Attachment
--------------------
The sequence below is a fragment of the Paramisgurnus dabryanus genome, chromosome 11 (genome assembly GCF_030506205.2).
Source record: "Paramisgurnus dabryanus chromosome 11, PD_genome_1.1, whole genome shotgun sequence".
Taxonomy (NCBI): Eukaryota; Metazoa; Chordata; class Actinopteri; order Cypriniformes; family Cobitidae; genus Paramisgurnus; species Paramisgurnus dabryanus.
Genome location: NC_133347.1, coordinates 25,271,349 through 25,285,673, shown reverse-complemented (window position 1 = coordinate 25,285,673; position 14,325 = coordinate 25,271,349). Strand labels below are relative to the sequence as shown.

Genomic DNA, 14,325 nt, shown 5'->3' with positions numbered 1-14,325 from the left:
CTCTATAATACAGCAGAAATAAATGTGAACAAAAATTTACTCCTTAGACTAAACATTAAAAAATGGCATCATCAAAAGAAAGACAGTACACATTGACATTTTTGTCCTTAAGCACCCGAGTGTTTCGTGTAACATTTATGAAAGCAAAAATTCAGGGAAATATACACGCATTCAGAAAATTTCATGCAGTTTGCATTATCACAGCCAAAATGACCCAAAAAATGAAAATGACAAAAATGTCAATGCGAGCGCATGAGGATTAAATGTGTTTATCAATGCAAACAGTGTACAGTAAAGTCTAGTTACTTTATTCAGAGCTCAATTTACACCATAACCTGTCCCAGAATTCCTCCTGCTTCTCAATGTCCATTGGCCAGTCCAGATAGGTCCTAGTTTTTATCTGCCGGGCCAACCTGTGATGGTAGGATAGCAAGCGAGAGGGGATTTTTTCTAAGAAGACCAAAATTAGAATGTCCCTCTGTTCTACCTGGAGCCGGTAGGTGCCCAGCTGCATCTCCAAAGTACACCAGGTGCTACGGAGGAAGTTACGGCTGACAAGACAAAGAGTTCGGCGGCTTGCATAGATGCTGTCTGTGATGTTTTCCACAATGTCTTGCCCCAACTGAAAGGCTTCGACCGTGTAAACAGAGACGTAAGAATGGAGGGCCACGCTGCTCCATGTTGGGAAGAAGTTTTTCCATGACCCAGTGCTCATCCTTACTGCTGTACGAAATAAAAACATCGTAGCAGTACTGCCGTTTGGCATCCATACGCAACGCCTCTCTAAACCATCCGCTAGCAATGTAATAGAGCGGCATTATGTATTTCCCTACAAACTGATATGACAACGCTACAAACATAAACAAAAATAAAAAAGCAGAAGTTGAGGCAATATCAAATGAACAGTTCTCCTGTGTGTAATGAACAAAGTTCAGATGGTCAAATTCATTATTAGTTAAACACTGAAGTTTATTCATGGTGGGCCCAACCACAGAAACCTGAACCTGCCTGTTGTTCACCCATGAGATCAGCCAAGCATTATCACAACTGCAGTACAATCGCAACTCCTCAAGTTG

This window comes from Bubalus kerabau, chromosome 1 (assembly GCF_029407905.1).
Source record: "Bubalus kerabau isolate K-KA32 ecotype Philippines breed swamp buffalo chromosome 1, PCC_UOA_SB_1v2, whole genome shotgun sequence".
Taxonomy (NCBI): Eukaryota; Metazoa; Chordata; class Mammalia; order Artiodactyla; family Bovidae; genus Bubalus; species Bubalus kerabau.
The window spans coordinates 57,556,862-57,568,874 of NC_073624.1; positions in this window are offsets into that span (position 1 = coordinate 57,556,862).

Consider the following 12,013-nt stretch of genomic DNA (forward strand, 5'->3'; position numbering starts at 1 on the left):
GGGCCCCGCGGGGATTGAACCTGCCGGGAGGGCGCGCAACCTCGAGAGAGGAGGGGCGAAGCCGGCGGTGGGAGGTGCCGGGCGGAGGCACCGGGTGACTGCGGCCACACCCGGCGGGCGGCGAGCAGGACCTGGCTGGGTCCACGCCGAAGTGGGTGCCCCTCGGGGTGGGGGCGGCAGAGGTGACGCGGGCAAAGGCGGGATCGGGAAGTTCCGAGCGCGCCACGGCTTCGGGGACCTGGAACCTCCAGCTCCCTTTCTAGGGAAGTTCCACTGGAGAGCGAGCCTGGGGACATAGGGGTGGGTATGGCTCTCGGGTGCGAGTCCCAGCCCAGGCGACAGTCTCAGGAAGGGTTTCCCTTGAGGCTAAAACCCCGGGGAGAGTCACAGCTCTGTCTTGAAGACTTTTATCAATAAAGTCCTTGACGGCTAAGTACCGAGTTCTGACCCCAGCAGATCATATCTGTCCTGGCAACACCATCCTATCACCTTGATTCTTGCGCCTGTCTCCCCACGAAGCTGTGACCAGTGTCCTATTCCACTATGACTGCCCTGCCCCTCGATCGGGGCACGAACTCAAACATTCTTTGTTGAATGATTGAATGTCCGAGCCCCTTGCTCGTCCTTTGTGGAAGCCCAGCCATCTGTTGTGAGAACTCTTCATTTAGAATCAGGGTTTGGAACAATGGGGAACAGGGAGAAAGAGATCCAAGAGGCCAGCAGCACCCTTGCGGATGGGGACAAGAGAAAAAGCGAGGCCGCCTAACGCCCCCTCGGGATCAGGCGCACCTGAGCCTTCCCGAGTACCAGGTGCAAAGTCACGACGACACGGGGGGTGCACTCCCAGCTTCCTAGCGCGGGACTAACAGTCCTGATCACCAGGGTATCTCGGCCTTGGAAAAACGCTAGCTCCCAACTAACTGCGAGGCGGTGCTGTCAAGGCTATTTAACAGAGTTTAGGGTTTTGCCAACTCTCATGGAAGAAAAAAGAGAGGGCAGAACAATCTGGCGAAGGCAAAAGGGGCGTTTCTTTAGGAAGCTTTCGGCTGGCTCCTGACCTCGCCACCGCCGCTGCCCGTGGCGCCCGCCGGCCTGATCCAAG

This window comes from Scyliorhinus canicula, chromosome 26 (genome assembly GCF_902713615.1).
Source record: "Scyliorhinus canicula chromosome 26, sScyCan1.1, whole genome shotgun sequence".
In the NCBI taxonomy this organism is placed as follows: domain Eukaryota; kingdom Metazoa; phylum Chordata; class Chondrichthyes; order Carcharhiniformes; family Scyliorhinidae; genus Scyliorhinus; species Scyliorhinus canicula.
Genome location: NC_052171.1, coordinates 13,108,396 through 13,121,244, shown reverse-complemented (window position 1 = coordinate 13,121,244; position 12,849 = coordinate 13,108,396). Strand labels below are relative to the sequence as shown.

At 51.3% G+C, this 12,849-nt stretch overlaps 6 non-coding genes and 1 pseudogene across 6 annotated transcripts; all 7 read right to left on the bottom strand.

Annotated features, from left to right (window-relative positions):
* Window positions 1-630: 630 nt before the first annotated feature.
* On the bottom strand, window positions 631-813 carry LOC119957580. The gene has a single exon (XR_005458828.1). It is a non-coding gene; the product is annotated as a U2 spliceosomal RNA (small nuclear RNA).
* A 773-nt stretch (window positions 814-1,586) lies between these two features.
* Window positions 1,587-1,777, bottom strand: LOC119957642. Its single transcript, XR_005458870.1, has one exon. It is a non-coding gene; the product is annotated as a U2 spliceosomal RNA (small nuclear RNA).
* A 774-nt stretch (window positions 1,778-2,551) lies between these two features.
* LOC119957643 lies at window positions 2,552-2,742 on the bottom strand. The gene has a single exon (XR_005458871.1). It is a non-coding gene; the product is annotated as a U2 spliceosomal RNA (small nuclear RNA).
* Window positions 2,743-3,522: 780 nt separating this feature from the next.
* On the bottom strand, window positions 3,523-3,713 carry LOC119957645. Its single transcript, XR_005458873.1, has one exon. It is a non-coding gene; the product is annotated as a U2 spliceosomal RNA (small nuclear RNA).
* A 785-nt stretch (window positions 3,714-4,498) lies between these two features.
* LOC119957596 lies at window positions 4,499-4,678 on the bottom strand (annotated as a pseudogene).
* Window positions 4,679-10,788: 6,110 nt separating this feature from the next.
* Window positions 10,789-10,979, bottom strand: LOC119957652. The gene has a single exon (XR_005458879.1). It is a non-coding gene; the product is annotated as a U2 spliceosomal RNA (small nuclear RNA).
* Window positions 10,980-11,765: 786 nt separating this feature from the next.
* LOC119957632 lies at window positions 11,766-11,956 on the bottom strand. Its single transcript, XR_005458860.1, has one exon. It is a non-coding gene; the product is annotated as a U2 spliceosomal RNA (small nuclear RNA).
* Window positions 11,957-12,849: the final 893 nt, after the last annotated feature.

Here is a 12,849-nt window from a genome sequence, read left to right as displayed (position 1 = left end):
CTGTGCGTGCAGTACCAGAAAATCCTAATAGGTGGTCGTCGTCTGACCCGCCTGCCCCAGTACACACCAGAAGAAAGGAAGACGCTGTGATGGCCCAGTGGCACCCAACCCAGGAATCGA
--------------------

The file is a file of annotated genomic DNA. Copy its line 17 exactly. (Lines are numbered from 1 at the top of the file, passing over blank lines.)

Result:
At 51.3% G+C, this 12,849-nt stretch overlaps 6 non-coding genes and 1 pseudogene across 6 annotated transcripts; all 7 read right to left on the bottom strand.